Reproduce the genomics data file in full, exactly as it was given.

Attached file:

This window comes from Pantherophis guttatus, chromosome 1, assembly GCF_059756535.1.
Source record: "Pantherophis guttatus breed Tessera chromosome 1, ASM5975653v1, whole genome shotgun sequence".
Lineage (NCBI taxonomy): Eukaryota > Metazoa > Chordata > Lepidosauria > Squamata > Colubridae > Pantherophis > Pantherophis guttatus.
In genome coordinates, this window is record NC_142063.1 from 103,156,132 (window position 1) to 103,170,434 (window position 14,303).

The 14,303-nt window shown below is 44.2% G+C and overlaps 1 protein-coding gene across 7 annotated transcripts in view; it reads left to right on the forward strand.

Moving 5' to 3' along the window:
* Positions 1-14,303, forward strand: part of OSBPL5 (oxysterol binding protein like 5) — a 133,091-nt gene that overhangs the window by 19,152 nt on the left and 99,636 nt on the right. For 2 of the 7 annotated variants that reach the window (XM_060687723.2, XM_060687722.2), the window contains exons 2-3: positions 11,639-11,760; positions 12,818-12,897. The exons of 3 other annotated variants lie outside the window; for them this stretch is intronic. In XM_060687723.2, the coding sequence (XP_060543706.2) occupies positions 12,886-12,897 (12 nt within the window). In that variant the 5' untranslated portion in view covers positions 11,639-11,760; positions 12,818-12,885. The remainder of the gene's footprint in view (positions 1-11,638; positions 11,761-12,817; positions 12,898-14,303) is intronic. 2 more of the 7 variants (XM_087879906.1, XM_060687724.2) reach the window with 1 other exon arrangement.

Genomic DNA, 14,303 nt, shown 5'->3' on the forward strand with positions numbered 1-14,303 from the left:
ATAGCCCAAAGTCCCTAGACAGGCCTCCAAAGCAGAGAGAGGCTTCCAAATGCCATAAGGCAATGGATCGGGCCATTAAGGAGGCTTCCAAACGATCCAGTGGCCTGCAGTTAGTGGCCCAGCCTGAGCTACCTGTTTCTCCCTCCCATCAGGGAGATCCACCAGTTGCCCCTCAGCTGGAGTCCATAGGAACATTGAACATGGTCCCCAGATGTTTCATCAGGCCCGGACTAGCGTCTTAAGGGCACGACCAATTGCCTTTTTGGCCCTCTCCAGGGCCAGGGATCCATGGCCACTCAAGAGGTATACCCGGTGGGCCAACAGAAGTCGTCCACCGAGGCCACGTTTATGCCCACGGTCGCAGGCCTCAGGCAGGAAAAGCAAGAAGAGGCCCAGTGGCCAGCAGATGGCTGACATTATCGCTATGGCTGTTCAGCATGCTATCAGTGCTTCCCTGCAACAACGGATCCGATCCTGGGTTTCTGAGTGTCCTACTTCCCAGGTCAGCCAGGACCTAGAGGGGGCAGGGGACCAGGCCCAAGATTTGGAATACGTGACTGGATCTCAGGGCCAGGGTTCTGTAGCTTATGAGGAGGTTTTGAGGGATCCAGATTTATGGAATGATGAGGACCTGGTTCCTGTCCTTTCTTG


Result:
This window comes from Pantherophis guttatus, chromosome 1, assembly GCF_059756535.1.
Source record: "Pantherophis guttatus breed Tessera chromosome 1, ASM5975653v1, whole genome shotgun sequence".
Lineage (NCBI taxonomy): Eukaryota > Metazoa > Chordata > Lepidosauria > Squamata > Colubridae > Pantherophis > Pantherophis guttatus.
In genome coordinates, this window is record NC_142063.1 from 103,156,132 (window position 1) to 103,170,434 (window position 14,303).

The 14,303-nt window shown below is 44.2% G+C and overlaps 1 protein-coding gene across 7 annotated transcripts in view; it reads left to right on the forward strand.

Moving 5' to 3' along the window:
* Positions 1-14,303, forward strand: part of OSBPL5 (oxysterol binding protein like 5) — a 133,091-nt gene that overhangs the window by 19,152 nt on the left and 99,636 nt on the right. For 2 of the 7 annotated variants that reach the window (XM_060687723.2, XM_060687722.2), the window contains exons 2-3: positions 11,639-11,760; positions 12,818-12,897. The exons of 3 other annotated variants lie outside the window; for them this stretch is intronic. In XM_060687723.2, the coding sequence (XP_060543706.2) occupies positions 12,886-12,897 (12 nt within the window). In that variant the 5' untranslated portion in view covers positions 11,639-11,760; positions 12,818-12,885. The remainder of the gene's footprint in view (positions 1-11,638; positions 11,761-12,817; positions 12,898-14,303) is intronic. 2 more of the 7 variants (XM_087879906.1, XM_060687724.2) reach the window with 1 other exon arrangement.

Genomic DNA, 14,303 nt, shown 5'->3' on the forward strand with positions numbered 1-14,303 from the left:
ATAGCCCAAAGTCCCTAGACAGGCCTCCAAAGCAGAGAGAGGCTTCCAAATGCCATAAGGCAATGGATCGGGCCATTAAGGAGGCTTCCAAACGATCCAGTGGCCTGCAGTTAGTGGCCCAGCCTGAGCTACCTGTTTCTCCCTCCCATCAGGGAGATCCACCAGTTGCCCCTCAGCTGGAGTCCATAGGAACATTGAACATGGTCCCCAGATGTTTCATCAGGCCCGGACTAGCGTCTTAAGGGCACGACCAATTGCCTTTTTGGCCCTCTCCAGGGCCAGGGATCCATGGCCACTCAAGAGGTATACCCGGTGGGCCAACAGAAGTCGTCCACCGAGGCCACGTTTATGCCCACGGTCGCAGGCCTCAGGCAGGAAAAGCAAGAAGAGGCCCAGTGGCCAGCAGATGGCTGACATTATCGCTATGGCTGTTCAGCATGCTATCAGTGCTTCCCTGCAACAACGGATCCGATCCTGGGTTTCTGAGTGTCCTACTTCCCAGGTCAGCCAGGACCTAGAGGGGGCAGGGGACCAGGCCCAAGATTTGGAATACGTGACTGGATCTCAGGGCCAGGGTTCTGTAGCTTATGAGGAGGTTTTGAGGGATCCAGATTTATGGAATGATGAGGACCTGGTTCCTGTCCTTTCTTG